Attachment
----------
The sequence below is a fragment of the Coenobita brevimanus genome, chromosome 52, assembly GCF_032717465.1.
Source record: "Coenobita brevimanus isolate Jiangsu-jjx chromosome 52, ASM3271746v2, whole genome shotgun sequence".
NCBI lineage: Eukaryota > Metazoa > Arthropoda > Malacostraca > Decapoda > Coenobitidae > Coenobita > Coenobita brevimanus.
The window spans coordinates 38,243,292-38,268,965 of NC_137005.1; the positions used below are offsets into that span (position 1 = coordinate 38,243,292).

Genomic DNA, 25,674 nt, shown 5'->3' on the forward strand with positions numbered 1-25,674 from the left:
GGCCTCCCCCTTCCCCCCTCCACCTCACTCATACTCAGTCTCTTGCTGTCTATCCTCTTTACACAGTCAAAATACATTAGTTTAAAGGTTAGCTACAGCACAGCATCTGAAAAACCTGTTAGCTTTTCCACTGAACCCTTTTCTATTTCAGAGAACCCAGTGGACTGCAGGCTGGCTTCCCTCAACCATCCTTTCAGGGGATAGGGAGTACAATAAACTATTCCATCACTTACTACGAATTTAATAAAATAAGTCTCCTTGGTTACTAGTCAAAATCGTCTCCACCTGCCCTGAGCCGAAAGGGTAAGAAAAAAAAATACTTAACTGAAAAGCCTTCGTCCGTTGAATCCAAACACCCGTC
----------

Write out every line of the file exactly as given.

The sequence below is a fragment of the Coenobita brevimanus genome, chromosome 52, assembly GCF_032717465.1.
Source record: "Coenobita brevimanus isolate Jiangsu-jjx chromosome 52, ASM3271746v2, whole genome shotgun sequence".
NCBI lineage: Eukaryota > Metazoa > Arthropoda > Malacostraca > Decapoda > Coenobitidae > Coenobita > Coenobita brevimanus.
The window spans coordinates 38,243,292-38,268,965 of NC_137005.1; the positions used below are offsets into that span (position 1 = coordinate 38,243,292).

Genomic DNA, 25,674 nt, shown 5'->3' on the forward strand with positions numbered 1-25,674 from the left:
GGCCTCCCCCTTCCCCCCTCCACCTCACTCATACTCAGTCTCTTGCTGTCTATCCTCTTTACACAGTCAAAATACATTAGTTTAAAGGTTAGCTACAGCACAGCATCTGAAAAACCTGTTAGCTTTTCCACTGAACCCTTTTCTATTTCAGAGAACCCAGTGGACTGCAGGCTGGCTTCCCTCAACCATCCTTTCAGGGGATAGGGAGTACAATAAACTATTCCATCACTTACTACGAATTTAATAAAATAAGTCTCCTTGGTTACTAGTCAAAATCGTCTCCACCTGCCCTGAGCCGAAAGGGTAAGAAAAAAAAATACTTAACTGAAAAGCCTTCGTCCGTTGAATCCAAACACCCGTC